By Alex Iwashyna, blogger at Late Enough
My mom, daughter and I walked into a local restaurant to have a quick lunch before picking up my son from preschool. My daughter and I frequented the place about twice a month for the most of fall and winter.
As we entered, the waitress gave us a funny look. I followed her line of sight and realized that my daughter had vomited.
I ran over to N. She had gotten an apple caught in her throat, and when she coughed it back up, she puked with it.
The restaurant staff just stood there.
Finally, I turned to the woman closest to me and said: Could I have some paper towels?
I was given two.
I asked for more.
I was given more and then told to clean off my mom’s jacket, too.
After that, we were basically ignored or given minimal service when we asked to place our order.
I was flustered and upset. At my daughter nearly choking. At a restaurant staff that never asked whether she was okay. At being treated like a pariah.
I tweeted about it and everyone told me to call the manager. I wanted to take their advice especially after finding the restaurant's facebook page touting: “We’re very family-friendly!”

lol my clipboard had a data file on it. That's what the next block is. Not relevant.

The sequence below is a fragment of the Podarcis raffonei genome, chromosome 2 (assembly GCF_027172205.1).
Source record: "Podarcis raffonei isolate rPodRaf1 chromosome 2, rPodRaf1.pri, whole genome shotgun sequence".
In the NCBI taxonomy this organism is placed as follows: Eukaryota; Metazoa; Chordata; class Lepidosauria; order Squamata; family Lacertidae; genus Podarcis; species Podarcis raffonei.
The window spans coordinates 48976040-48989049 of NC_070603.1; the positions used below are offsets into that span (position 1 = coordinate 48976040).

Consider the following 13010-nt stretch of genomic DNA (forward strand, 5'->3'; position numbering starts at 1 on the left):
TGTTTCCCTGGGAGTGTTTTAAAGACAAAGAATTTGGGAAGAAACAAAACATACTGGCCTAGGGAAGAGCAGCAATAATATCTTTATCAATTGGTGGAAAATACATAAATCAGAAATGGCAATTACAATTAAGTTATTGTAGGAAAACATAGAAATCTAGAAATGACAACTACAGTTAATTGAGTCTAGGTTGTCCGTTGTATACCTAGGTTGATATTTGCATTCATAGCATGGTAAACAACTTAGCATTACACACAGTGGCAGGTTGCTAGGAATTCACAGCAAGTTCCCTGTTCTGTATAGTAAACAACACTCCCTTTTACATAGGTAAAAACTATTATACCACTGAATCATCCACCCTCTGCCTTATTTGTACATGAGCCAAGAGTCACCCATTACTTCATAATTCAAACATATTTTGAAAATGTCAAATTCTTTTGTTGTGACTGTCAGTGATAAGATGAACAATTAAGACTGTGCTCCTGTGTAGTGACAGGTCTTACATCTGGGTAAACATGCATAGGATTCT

But I didn’t. Because even if I called, I still wouldn’t go back. What if they recognized me? I'm just paranoid enough to worry about my food being spit in or the staff being rude again. And to be honest, I’m not sure that the manager wasn’t there watching the entire scenario unfold in the first place.
I have attempted to put myself in the restaurant’s staffs shoes. Perhaps, the staff thought I brought a toddler with a stomach virus to the restaurant? But why wouldn’t they have asked if she was okay? Maybe they were having a collective bad day? Or I just over-read the situation? I was upset that my daughter had choked.
It’s not a huge loss for me. The restaurant was convenient, and I liked going there for mother-daughter dates, but the service was never overly friendly in the first place. As a parent, kind people make me want to come back to a restaurant more than anything else. With kids, I eat FAST so even subpar food can be overcome by nice people.
I do tell the story whenever the restaurant is mentioned so maybe it's a loss for them. I'm not sure if my decision to not call but still tell the story is fair since I never gave them a chance to explain. But I'm wimpy that way. And it seems like common decency to ask if a child is okay.
Why should I be held to the standard of saying: Please excuse my daughter for almost choking to death. You probably shouldn’t feed us. Have a family-friendly day!